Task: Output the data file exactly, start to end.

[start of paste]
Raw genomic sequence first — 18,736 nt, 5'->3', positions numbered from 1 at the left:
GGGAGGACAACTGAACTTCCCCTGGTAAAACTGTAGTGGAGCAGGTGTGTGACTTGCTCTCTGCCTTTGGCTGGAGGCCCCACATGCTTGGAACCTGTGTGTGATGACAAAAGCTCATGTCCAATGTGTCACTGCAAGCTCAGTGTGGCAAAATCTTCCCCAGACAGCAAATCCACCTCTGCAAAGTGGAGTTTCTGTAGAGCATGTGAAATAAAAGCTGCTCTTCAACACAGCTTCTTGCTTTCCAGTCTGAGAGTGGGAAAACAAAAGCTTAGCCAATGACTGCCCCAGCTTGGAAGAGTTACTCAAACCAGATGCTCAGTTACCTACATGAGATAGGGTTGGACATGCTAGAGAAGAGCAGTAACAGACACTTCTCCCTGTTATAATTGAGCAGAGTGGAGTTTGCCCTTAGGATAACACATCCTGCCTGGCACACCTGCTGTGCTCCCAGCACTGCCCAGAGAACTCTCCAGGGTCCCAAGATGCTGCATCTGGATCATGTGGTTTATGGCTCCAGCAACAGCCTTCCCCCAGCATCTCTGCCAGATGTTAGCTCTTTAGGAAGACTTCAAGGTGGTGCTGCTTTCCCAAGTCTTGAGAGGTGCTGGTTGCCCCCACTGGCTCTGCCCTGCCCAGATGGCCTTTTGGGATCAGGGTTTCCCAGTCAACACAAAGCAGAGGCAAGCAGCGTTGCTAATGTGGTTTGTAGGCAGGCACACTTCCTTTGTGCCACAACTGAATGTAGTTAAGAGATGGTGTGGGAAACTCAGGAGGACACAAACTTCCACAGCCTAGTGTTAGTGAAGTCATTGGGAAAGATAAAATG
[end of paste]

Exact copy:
Raw genomic sequence first — 18,736 nt, 5'->3', positions numbered from 1 at the left:
GGGAGGACAACTGAACTTCCCCTGGTAAAACTGTAGTGGAGCAGGTGTGTGACTTGCTCTCTGCCTTTGGCTGGAGGCCCCACATGCTTGGAACCTGTGTGTGATGACAAAAGCTCATGTCCAATGTGTCACTGCAAGCTCAGTGTGGCAAAATCTTCCCCAGACAGCAAATCCACCTCTGCAAAGTGGAGTTTCTGTAGAGCATGTGAAATAAAAGCTGCTCTTCAACACAGCTTCTTGCTTTCCAGTCTGAGAGTGGGAAAACAAAAGCTTAGCCAATGACTGCCCCAGCTTGGAAGAGTTACTCAAACCAGATGCTCAGTTACCTACATGAGATAGGGTTGGACATGCTAGAGAAGAGCAGTAACAGACACTTCTCCCTGTTATAATTGAGCAGAGTGGAGTTTGCCCTTAGGATAACACATCCTGCCTGGCACACCTGCTGTGCTCCCAGCACTGCCCAGAGAACTCTCCAGGGTCCCAAGATGCTGCATCTGGATCATGTGGTTTATGGCTCCAGCAACAGCCTTCCCCCAGCATCTCTGCCAGATGTTAGCTCTTTAGGAAGACTTCAAGGTGGTGCTGCTTTCCCAAGTCTTGAGAGGTGCTGGTTGCCCCCACTGGCTCTGCCCTGCCCAGATGGCCTTTTGGGATCAGGGTTTCCCAGTCAACACAAAGCAGAGGCAAGCAGCGTTGCTAATGTGGTTTGTAGGCAGGCACACTTCCTTTGTGCCACAACTGAATGTAGTTAAGAGATGGTGTGGGAAACTCAGGAGGACACAAACTTCCACAGCCTAGTGTTAGTGAAGTCATTGGGAAAGATAAAATG